A walking stick leaning on a jetty post at riverside
Upstream from jetty, to where two of the rivers meet, with stick

Also, I really didn’t anticipate the pleasure it could give me in merely … standing still. That physical act which many have never given a thought to, is both a difficult and a tiring one for me. It is a constant judgement of balance, requires endless adjustment and small moves of the feet, knees bent to lower the centre of gravity, in a silent concentrated war against a fall. I chose a spot on a jetty to look upstream at where two of the rivers meet, stuck my cane out at what I took to be a moderately jaunty angle, and leaned on it lightly. I looked into the water, up at the sky, over to the trees on the opposite bank, listened to the birds, felt the sun and the northerly wind on my face. Some minutes later, I realised I was still still.  

Of course a man in his sixties using a walking stick outdoors is not a big deal. It is neither a revelatory nor a revolutionary narrative. Nor does it speak to the liberatory (or indeed diminished) possibilities of the identity or experiential politics of the disabled. And yet, it has revealed something to me about me, which may be literally and metaphorically the beginnings of a new path, if that’s not too much.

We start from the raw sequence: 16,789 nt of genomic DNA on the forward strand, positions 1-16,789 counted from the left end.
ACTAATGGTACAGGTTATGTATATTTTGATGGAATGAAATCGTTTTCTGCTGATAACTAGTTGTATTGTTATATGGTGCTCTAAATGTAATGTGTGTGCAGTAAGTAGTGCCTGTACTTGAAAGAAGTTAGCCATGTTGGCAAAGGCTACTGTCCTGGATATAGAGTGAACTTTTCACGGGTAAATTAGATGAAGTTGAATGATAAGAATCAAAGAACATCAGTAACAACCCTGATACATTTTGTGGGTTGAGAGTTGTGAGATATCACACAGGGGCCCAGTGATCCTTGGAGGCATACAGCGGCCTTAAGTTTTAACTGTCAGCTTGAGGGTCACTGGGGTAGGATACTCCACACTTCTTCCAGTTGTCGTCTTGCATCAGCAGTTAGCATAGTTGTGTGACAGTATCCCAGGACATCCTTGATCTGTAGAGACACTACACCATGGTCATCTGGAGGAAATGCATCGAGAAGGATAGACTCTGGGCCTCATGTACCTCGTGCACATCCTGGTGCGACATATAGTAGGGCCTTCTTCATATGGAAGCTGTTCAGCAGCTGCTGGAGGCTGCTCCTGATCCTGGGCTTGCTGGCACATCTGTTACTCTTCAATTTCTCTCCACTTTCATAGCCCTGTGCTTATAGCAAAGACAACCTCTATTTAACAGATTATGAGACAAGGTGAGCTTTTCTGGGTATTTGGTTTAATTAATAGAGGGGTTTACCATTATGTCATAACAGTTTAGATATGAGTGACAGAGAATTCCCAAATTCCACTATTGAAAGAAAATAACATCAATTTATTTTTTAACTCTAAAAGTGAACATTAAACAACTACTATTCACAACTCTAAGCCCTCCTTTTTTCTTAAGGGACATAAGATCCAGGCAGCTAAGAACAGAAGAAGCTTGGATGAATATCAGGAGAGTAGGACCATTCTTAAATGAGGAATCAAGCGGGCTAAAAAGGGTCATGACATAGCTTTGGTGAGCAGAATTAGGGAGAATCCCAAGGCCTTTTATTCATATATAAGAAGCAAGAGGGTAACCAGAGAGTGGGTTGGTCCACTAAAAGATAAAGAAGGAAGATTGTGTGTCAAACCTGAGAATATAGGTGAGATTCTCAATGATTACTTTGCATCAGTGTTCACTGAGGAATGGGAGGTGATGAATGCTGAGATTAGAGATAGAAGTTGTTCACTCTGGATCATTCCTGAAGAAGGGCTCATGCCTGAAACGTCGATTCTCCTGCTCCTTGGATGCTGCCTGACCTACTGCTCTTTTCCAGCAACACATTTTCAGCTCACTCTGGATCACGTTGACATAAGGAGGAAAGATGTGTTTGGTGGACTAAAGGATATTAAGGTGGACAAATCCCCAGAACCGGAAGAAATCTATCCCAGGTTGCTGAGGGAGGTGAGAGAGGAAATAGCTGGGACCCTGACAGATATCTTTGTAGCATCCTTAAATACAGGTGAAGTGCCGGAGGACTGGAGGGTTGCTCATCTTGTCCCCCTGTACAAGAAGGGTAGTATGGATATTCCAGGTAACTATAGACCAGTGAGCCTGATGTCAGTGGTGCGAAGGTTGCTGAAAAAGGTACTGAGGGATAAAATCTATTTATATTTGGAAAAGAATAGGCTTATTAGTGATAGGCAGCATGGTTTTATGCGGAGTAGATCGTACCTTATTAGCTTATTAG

Also, sometimes revolutionary politics are micro-politics.

And, in recent times of what seems to me like government policy shamelessly/-fully targeting disabled people, when a disabled man feels somehow a bit more free—and, let’s acknowledge it all, is supported in that by a local authority care team, NHS physio, brilliant consultants at the National Hospital for Neurology, a personal neuro-muscular adviser from Addenbrooke’s (full circle!), a PIP award, and more—that is a kind of liberation through personal experience and political process alike. (This sentence was written before the change of government in the UK on July  2024.)

my shadow on the ground, with walking stick
‘it set rather than upset me’

I understand that my sticked walk today, tentatively steady, head held almost high, and those short, intense periods of simply standing still while looking at the nature before me, is small-scale, low-level stuff. I am not claiming Caned and Able, nor the supposed glories of a techno-solution. I am not solved. It was casual. And I wasn’t in a crowd, say, where presumably one’s stick presents other challenges. But in the moment I felt a slightly different man to the one I was this time yesterday, and the difference was located in my relationship to the world, in my capacity both to be in it and to see it. I thought it would be a new hindrance, an all-too-visible marker of my physical diminution. Yet somehow it set rather than upset me. Walk with me, o stick, walk me.